Booker and Johnson's redundancy take that combination off of Brown's game plan. Booker seldom creates offense for himself, relying on facilitators to force a collapse into a dump off and throw him entry feeds. Booker's 23.1 percent three-point mark, as defenders won't bother closing out, and nonexistent mid-range game damages his gravity as a floor spacer. Booker's form looks aesthetically better than Holmes' and Johnson's, for what it's worth, but Booker's absence of a jumper allows defenders to sag and defensively control the paint.

Booker rarely dunks, making him an almost unusable pick-and-roll option when also accounting for his rough shooting touch. His 38.5 percent scoring frequency as the roll man in PnR situations rivals Quincy Acy and Ilyasova. While averaging 10.1 points on 51.3 percent shooting in 21.9 minutes per game should inspire confidence, Dario Saric is the more desirable offensive option.

Who's he playing with?

Booker logged as estimated 56 percent of his minutes this season at center, but given Philadelphia's three-deep at the five, don't expect Brown to experiment with Booker there in small-ball lineups. Presumably as a power forward, Booker's most favorable big combination would be playing alongside Joel Embiid. You can plug virtually anybody next to the 7'2" center in the frontcourt. Booker doesn't generate either steals nor blocks (0.4 SPG, 0.3 BPG) or space the floor. But with a full-featured center that stars in numerous roles on both ends of the floor, Booker can scrap his way to dump-off baskets while assuming his usual duty of energetic board cleaner. If Brown doesn't stagger Embiid into Booker's minutes, Richaun Holmes constantly putting pressure on the rim plays favorably into Booker's offensive rebounding.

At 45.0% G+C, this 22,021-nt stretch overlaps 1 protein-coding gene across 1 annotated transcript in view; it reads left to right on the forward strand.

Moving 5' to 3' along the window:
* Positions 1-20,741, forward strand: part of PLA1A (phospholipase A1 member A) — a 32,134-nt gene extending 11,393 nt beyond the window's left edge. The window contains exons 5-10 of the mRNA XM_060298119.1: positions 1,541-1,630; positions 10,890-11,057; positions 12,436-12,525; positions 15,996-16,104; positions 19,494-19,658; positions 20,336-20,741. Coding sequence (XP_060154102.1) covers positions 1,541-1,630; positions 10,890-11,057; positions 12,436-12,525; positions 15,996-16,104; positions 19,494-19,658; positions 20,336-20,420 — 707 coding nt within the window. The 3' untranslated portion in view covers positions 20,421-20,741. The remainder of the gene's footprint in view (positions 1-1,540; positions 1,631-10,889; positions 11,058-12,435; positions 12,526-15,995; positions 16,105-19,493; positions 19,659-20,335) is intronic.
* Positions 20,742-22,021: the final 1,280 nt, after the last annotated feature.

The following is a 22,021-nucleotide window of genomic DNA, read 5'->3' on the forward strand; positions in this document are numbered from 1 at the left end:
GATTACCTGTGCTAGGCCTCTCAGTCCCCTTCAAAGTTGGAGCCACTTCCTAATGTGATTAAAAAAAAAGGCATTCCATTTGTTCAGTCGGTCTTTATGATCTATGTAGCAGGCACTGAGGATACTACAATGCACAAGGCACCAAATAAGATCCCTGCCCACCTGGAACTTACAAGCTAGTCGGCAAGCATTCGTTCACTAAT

Defensively, Booker's capable enough to work in either pairing. He seems to have nimble feet when moving laterally while his frame aids him in the post. His suboptimal size shows on both ends, unable to adequately contest as a traditional power forward and Booker's susceptible to defenders blocking his shot, but Booker's motor, mobility and strength make him a serviceable defensive big.

Don't anticipate a Dario Saric small forward experiment with Booker at PF, either.

Booker's intriguing vision as a facilitator pops on film, and it's refreshing to see him rarely force the situation. Playing with McConnell, if he's provided with an opportunity to handle it himself as a swing pass distributor or catches a feed on the block, Booker can be trusted to hit wings in their shooting pocket. For Timothe Luwawu-Cabarrot and an inevitably returning Markelle Fultz, adding a capable frontcourt facilitator who Brooklyn relied on to create for others in situations is a boon to their development. All three should see playing time together on Brett Brown's second unit.

Does he roll out of bed with 10-and-five?

Doubtful, but a 5.0 PPG, 5.0 RPG, 1.5 APG guy whose Holmes-like energy and nonstop motor buff an underwhelming Sixers bench isn't anything to scoff at.

Booker allows Brett Brown to diagram creative out-of-bounds setups